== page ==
Partnerships are a source of development and strength. Through collaboration with other competence institutions we can build relevant libraries that can fulfil their role in society. This may be difficult, but it is absolutely necessary.
Lenvik Library in Troms County, Northern Norway, has been working to establish partnerships for a number of years. In the autumn of 2013, the library was co-located with a variety of competence institutions in the recently established Knowledge Park in the centre of the small town of Finnsnes.
The idea behind the Knowledge Park is based on the need for synergies gained through interaction between the library and other educational, competence and cultural institutions. This was undertaken as a separate project (in 2012–2014) called Shared use and interaction, owned by Lenvik Library with support from the National Library and Troms County Administration.
Lenvik Library is located in the centre of the Knowledge Park, which also includes Finnsnes Study Centre, a facilitator and provider of higher education, as well as the educational and psychological counselling service (PPT), the Educational Centre (PS) and Løkta (The Lantern) which provide counselling and training activities to day-care centres, schools and the health and social services. In addition, the Knowledge Park also comprises Central Troms Museum, the Newton Room, a café and more.
Study Library – partnership in practice
The University Library at University of Tromsø, The Arctic University of Norway, has served as an extremely important collaboration partner to Lenvik Library. With the University Library and the Finnsnes Study Centre we have established separate quality-assured library services for adult students.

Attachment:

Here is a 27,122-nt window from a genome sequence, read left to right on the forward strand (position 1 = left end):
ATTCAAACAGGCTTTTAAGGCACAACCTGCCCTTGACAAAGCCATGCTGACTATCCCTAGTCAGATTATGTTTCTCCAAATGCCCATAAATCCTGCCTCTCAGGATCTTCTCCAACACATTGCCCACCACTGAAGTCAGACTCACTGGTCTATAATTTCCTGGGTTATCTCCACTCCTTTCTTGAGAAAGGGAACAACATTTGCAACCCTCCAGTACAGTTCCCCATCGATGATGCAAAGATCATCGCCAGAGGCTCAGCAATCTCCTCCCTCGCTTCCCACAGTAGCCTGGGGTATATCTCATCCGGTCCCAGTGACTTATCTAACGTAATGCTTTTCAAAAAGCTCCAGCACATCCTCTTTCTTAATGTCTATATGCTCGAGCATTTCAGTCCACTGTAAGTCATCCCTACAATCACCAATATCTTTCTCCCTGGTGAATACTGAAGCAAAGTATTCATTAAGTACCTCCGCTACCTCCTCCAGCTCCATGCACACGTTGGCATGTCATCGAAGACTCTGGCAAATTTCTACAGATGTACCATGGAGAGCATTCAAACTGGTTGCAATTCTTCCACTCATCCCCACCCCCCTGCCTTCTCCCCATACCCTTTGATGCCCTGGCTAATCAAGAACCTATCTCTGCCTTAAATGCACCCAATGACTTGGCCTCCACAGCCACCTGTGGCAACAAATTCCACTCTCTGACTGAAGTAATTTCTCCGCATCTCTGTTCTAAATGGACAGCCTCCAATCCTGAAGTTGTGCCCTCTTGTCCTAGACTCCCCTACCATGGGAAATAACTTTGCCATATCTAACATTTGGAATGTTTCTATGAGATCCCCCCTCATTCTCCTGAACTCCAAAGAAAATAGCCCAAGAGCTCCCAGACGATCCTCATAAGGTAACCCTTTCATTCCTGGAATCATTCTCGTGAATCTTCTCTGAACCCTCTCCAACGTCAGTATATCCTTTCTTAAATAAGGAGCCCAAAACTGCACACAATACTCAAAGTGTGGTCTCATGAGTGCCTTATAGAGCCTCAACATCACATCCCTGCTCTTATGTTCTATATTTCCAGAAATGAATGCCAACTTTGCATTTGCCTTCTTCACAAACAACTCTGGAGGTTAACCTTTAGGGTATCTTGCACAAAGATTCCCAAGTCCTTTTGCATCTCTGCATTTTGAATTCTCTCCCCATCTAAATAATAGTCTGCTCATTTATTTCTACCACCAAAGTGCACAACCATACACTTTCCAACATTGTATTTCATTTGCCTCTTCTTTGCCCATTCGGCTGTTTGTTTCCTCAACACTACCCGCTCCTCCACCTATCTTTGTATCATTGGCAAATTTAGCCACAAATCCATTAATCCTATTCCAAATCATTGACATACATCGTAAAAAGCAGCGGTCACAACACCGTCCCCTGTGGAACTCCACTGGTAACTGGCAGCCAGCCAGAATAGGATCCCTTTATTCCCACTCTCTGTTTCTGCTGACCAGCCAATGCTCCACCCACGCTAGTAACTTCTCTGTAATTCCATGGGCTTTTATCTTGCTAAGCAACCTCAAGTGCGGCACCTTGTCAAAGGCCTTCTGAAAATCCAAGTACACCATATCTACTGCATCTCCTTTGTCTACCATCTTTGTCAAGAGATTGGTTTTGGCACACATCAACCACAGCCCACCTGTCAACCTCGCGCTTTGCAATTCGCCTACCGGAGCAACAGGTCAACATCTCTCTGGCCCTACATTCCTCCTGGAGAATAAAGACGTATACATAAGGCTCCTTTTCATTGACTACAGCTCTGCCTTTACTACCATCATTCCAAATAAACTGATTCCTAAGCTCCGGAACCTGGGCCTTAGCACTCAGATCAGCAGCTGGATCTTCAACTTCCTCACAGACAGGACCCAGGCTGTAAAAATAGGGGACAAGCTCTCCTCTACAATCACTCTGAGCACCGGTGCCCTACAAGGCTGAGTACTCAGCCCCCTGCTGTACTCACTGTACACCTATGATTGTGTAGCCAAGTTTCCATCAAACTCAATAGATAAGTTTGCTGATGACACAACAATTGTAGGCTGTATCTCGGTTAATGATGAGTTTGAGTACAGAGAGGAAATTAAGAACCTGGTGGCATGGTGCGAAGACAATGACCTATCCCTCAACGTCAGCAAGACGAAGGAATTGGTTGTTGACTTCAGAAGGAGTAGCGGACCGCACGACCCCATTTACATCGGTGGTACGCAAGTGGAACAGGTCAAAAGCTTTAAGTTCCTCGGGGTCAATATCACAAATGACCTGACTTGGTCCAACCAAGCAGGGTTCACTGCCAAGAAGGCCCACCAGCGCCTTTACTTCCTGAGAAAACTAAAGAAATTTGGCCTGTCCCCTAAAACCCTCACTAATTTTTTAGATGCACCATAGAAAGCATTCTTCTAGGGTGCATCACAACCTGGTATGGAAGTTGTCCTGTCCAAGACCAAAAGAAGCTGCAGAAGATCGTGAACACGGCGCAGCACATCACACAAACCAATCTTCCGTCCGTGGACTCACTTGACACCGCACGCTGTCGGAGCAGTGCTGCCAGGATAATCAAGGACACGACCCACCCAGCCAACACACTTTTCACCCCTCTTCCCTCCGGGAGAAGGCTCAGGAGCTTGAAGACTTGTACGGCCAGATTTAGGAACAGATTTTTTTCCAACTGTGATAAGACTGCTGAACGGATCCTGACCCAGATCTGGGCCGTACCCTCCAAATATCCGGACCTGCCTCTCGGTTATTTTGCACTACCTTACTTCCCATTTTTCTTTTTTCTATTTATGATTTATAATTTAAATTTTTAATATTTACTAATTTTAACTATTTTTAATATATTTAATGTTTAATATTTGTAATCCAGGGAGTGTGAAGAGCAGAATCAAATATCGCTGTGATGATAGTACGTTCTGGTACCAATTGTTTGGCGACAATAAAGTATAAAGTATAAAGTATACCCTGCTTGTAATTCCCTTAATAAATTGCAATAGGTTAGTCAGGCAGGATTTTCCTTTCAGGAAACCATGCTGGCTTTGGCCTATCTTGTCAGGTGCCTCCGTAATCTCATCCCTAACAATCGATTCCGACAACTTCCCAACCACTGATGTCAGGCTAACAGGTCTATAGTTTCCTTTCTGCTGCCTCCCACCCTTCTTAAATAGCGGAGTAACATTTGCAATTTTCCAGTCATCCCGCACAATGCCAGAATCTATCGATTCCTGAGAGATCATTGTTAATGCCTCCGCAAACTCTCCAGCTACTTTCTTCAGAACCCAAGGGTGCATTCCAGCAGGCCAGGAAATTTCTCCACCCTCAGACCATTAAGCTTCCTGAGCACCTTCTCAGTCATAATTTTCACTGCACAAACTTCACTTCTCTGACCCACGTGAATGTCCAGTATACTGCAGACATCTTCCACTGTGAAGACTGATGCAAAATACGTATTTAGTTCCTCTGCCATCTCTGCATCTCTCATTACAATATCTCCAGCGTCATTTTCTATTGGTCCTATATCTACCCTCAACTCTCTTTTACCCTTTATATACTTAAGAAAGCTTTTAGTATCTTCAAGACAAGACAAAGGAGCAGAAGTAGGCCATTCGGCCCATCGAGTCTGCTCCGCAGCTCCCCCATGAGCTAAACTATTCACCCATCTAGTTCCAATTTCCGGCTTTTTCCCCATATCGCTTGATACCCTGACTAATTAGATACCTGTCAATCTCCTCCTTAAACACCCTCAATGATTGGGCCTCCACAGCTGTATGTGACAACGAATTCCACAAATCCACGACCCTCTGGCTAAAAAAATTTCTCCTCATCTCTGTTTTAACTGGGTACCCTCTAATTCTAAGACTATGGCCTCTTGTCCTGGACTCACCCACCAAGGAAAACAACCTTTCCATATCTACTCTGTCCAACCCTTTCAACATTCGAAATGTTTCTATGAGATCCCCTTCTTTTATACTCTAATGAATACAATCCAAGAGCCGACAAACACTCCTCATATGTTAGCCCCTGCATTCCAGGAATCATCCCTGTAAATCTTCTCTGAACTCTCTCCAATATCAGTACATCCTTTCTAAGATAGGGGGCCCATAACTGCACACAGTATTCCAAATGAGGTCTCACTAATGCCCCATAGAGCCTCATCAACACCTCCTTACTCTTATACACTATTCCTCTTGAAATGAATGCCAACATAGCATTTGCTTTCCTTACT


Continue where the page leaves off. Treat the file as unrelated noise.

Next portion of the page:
The objective of the Shared use and interaction project was: “to develop shared use of and interaction in the provision of library services between Lenvik Library, Tromsø University Library and Finnsnes Study Centre, including establishment of shared solutions in a modern learning environment.”
The concrete result is the Study Library, which provides students with userfriendly, adapted and expanded library services, with a particular focus on the situation of students in decentralized or flexible programmes of study. Most of our student users live and work in the central Troms region, but need basic, ongoing orfurther education.
Study through the Internet
Many of them are students at Finnsnes Study Centre, which provides types of training and competence-building needed by local industries and communities. All training is provided in collaboration with higher education institutions in Northern Norway, and nursing is the largest programme.
Other student users take courses at university or university college level through the Internet, or they attend socalled session-based training programmes in educational institutions located outside the central Troms region, travelling to on campus sessions for short periods, while living at home for the rest of the time.
Many of these students are able to study because they can do so without having to relocate. Distances are long in our part of the world, but modern technology and locally adapted options nevertheless provide outstanding opportunities.